Back home

Apr 30, 2019

After three weeks in Khartoum, I have returned to the United States. I learned a lot about how the World Health Organization functions in Sudan, especially considering the current political turmoil and instability that so often grips regions within and bordering on the country.

One of the biggest issues facing public health workers in Sudan is a constant atmosphere of emergency. There are always urgent problems cropping up; in the past few years, these have included a cholera epidemic, internally displaced people and refugees, and a popular uprising, among others. These issues always require immediate attention and resources to prevent further death and/or suffering. Perpetual emergencies mean that public health workers have trouble devoting significant resources to building a good and long lasting health system.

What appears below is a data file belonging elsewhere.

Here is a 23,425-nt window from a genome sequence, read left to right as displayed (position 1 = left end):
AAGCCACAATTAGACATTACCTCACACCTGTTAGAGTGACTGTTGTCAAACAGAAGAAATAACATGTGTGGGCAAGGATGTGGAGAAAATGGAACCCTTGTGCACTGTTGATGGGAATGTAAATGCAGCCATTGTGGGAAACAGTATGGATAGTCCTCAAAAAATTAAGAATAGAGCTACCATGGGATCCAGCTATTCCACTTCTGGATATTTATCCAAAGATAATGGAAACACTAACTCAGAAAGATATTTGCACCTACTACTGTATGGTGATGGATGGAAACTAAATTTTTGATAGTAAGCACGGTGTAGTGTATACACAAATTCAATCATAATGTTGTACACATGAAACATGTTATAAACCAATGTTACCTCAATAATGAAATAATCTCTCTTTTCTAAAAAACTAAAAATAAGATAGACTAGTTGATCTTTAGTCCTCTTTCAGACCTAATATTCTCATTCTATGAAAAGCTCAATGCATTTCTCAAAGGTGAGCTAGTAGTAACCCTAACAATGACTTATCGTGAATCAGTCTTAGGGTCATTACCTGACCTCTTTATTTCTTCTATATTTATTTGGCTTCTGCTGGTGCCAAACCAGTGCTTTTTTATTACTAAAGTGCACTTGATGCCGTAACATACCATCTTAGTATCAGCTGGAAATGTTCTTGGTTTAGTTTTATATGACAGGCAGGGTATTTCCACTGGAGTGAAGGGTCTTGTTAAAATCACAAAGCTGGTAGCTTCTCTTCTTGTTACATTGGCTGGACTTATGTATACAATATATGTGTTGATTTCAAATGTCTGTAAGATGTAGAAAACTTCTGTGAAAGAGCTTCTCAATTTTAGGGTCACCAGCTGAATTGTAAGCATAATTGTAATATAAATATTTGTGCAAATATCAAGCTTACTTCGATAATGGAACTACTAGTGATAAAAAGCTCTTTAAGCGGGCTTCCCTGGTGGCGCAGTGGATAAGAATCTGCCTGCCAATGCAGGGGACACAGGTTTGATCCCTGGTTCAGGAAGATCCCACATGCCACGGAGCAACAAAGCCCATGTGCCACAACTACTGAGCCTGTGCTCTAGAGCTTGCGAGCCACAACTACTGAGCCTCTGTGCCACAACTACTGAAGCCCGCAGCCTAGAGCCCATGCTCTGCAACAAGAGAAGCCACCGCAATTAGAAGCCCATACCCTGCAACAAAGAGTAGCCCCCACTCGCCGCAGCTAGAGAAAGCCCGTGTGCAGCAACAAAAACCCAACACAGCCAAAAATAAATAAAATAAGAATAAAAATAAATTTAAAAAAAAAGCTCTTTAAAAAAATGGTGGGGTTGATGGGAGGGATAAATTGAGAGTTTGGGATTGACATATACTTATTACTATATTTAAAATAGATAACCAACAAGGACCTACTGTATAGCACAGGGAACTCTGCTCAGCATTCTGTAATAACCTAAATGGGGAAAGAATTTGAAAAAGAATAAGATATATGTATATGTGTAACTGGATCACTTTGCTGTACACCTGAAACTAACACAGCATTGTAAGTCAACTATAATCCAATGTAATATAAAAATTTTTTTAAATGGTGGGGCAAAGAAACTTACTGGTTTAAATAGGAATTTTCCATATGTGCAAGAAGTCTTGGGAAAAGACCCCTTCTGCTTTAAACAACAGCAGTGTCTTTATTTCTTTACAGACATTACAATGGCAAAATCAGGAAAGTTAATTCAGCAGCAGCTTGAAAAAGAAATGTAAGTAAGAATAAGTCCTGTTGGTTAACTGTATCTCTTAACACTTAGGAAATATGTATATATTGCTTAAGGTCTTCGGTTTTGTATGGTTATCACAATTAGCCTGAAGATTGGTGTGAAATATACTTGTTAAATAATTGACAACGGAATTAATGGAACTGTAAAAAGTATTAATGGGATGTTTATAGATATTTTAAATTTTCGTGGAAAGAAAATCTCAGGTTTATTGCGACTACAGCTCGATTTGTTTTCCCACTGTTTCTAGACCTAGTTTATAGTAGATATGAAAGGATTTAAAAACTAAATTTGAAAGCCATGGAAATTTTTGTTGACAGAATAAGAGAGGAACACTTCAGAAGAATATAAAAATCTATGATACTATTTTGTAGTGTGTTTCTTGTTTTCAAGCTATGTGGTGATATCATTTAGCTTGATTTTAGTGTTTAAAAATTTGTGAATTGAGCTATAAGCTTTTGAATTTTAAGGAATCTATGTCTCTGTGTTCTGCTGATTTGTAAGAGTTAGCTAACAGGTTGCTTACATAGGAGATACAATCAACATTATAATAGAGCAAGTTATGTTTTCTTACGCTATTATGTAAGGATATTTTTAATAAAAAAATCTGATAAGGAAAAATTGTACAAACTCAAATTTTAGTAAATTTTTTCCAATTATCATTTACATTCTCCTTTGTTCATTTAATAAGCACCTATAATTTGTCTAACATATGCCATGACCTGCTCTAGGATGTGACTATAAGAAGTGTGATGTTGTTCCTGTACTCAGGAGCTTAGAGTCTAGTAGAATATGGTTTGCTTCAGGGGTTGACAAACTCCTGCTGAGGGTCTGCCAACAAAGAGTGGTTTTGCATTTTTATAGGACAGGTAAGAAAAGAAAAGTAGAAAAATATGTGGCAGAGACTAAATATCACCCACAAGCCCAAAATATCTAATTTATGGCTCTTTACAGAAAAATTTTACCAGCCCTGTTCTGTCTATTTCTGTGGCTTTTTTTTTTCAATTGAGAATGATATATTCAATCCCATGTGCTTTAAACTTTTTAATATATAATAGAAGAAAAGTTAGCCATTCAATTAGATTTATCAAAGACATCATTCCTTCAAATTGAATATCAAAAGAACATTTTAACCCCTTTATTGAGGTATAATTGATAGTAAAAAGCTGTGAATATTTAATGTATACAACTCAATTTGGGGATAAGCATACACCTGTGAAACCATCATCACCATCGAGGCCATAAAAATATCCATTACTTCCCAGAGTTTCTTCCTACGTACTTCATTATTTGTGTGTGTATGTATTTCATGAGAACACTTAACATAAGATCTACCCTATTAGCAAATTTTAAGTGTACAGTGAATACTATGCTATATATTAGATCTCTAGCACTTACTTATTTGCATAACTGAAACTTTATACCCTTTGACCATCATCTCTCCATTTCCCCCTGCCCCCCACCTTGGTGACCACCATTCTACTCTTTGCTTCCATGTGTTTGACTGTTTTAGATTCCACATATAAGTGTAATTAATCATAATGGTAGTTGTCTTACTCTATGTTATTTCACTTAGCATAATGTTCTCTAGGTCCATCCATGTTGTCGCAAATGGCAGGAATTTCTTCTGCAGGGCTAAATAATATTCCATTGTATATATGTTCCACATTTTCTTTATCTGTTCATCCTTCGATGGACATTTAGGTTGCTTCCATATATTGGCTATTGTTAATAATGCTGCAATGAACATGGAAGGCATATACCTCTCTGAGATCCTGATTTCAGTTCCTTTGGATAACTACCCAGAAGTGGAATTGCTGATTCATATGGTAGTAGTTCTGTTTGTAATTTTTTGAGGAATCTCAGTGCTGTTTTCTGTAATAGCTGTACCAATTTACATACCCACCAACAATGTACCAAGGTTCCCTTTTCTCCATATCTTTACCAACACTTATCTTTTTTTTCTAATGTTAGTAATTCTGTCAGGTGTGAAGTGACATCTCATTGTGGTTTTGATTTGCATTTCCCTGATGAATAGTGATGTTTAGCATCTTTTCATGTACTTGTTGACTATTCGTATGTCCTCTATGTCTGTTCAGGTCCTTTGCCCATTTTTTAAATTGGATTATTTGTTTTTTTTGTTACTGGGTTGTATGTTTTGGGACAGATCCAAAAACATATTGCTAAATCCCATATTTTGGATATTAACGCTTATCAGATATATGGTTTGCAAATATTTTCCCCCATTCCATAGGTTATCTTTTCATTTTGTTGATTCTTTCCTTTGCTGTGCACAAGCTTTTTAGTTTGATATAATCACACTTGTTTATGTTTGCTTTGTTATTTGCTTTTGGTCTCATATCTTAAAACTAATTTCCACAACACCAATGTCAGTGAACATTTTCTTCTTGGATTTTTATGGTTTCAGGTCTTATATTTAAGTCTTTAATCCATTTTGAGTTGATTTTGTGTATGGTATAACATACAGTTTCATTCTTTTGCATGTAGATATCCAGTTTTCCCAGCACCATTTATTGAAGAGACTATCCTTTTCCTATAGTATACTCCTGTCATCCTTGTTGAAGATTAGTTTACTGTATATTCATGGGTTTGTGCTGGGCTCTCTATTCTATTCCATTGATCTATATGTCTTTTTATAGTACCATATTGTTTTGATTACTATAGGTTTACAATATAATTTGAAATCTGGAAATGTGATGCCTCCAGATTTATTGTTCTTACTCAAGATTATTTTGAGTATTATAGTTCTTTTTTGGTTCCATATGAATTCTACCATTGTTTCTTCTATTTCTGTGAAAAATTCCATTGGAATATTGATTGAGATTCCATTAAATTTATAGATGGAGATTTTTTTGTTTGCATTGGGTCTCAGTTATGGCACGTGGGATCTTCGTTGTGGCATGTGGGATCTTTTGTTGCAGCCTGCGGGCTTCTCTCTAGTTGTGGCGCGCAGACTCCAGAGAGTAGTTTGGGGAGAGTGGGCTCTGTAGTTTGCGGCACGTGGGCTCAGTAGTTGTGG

2 Replies to “Back home”

  1. Devon B. says:

    I am quite interested in how multi-disciplinary your project is, as politics has a massive influence on medicine. It is heartbreaking to know that cutting-edge technology can be circulating through rich communities, while low-income communities are left defenseless to preventable diseases. What do you think is the most effective way to spread the word about NTDs?

  2. Mina S. says:

    What do you think should be Sudan’s next step? Should other countries intervene or does that only create more problems?

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